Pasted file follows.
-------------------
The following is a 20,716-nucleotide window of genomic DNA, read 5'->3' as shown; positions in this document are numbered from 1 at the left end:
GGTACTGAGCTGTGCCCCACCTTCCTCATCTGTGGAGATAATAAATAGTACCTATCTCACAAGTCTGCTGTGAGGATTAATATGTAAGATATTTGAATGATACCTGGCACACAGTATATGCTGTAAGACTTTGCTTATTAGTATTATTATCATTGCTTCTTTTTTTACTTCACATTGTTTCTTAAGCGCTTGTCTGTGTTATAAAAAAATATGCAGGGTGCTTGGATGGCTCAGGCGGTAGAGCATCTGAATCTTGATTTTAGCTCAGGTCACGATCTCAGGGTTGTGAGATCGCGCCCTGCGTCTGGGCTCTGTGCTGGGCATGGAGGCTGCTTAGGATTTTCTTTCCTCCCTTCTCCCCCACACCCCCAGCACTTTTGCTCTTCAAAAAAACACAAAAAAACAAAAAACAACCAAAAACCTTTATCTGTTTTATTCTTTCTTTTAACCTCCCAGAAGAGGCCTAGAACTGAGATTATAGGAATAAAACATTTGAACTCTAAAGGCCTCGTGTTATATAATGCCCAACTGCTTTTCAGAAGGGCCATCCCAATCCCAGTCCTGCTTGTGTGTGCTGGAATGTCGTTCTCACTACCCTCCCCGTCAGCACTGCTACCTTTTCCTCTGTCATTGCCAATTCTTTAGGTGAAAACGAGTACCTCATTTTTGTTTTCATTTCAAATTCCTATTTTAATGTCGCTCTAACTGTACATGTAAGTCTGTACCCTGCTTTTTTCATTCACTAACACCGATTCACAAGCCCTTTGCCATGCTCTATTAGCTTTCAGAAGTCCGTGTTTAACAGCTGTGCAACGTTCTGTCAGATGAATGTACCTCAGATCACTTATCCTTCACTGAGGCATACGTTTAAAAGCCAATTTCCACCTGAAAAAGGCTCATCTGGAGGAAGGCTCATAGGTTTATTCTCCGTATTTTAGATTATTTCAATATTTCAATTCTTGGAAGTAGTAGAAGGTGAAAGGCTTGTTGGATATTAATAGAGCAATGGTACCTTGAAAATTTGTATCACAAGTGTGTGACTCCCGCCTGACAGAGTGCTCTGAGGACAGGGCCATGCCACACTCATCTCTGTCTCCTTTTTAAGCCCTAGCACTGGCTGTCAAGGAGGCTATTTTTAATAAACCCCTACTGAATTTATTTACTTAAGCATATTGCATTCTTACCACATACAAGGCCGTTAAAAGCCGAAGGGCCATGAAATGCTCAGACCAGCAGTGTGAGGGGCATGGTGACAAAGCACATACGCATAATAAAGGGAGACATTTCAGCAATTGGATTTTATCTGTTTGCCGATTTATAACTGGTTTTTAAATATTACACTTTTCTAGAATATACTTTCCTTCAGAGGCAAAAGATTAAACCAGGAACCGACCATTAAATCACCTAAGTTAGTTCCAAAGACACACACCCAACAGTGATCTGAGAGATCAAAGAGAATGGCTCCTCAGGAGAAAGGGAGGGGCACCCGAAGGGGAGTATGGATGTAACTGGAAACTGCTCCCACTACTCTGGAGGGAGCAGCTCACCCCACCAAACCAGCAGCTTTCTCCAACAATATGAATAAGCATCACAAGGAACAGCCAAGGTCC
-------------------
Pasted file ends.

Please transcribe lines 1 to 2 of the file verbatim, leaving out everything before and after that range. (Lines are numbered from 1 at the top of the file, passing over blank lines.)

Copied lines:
The following is a 20,716-nucleotide window of genomic DNA, read 5'->3' as shown; positions in this document are numbered from 1 at the left end:
GGTACTGAGCTGTGCCCCACCTTCCTCATCTGTGGAGATAATAAATAGTACCTATCTCACAAGTCTGCTGTGAGGATTAATATGTAAGATATTTGAATGATACCTGGCACACAGTATATGCTGTAAGACTTTGCTTATTAGTATTATTATCATTGCTTCTTTTTTTACTTCACATTGTTTCTTAAGCGCTTGTCTGTGTTATAAAAAAATATGCAGGGTGCTTGGATGGCTCAGGCGGTAGAGCATCTGAATCTTGATTTTAGCTCAGGTCACGATCTCAGGGTTGTGAGATCGCGCCCTGCGTCTGGGCTCTGTGCTGGGCATGGAGGCTGCTTAGGATTTTCTTTCCTCCCTTCTCCCCCACACCCCCAGCACTTTTGCTCTTCAAAAAAACACAAAAAAACAAAAAACAACCAAAAACCTTTATCTGTTTTATTCTTTCTTTTAACCTCCCAGAAGAGGCCTAGAACTGAGATTATAGGAATAAAACATTTGAACTCTAAAGGCCTCGTGTTATATAATGCCCAACTGCTTTTCAGAAGGGCCATCCCAATCCCAGTCCTGCTTGTGTGTGCTGGAATGTCGTTCTCACTACCCTCCCCGTCAGCACTGCTACCTTTTCCTCTGTCATTGCCAATTCTTTAGGTGAAAACGAGTACCTCATTTTTGTTTTCATTTCAAATTCCTATTTTAATGTCGCTCTAACTGTACATGTAAGTCTGTACCCTGCTTTTTTCATTCACTAACACCGATTCACAAGCCCTTTGCCATGCTCTATTAGCTTTCAGAAGTCCGTGTTTAACAGCTGTGCAACGTTCTGTCAGATGAATGTACCTCAGATCACTTATCCTTCACTGAGGCATACGTTTAAAAGCCAATTTCCACCTGAAAAAGGCTCATCTGGAGGAAGGCTCATAGGTTTATTCTCCGTATTTTAGATTATTTCAATATTTCAATTCTTGGAAGTAGTAGAAGGTGAAAGGCTTGTTGGATATTAATAGAGCAATGGTACCTTGAAAATTTGTATCACAAGTGTGTGACTCCCGCCTGACAGAGTGCTCTGAGGACAGGGCCATGCCACACTCATCTCTGTCTCCTTTTTAAGCCCTAGCACTGGCTGTCAAGGAGGCTATTTTTAATAAACCCCTACTGAATTTATTTACTTAAGCATATTGCATTCTTACCACATACAAGGCCGTTAAAAGCCGAAGGGCCATGAAATGCTCAGACCAGCAGTGTGAGGGGCATGGTGACAAAGCACATACGCATAATAAAGGGAGACATTTCAGCAATTGGATTTTATCTGTTTGCCGATTTATAACTGGTTTTTAAATATTACACTTTTCTAGAATATACTTTCCTTCAGAGGCAAAAGATTAAACCAGGAACCGACCATTAAATCACCTAAGTTAGTTCCAAAGACACACACCCAACAGTGATCTGAGAGATCAAAGAGAATGGCTCCTCAGGAGAAAGGGAGGGGCACCCGAAGGGGAGTATGGATGTAACTGGAAACTGCTCCCACTACTCTGGAGGGAGCAGCTCACCCCACCAAACCAGCAGCTTTCTCCAACAATATGAATAAGCATCACAAGGAACAGCCAAGGTCC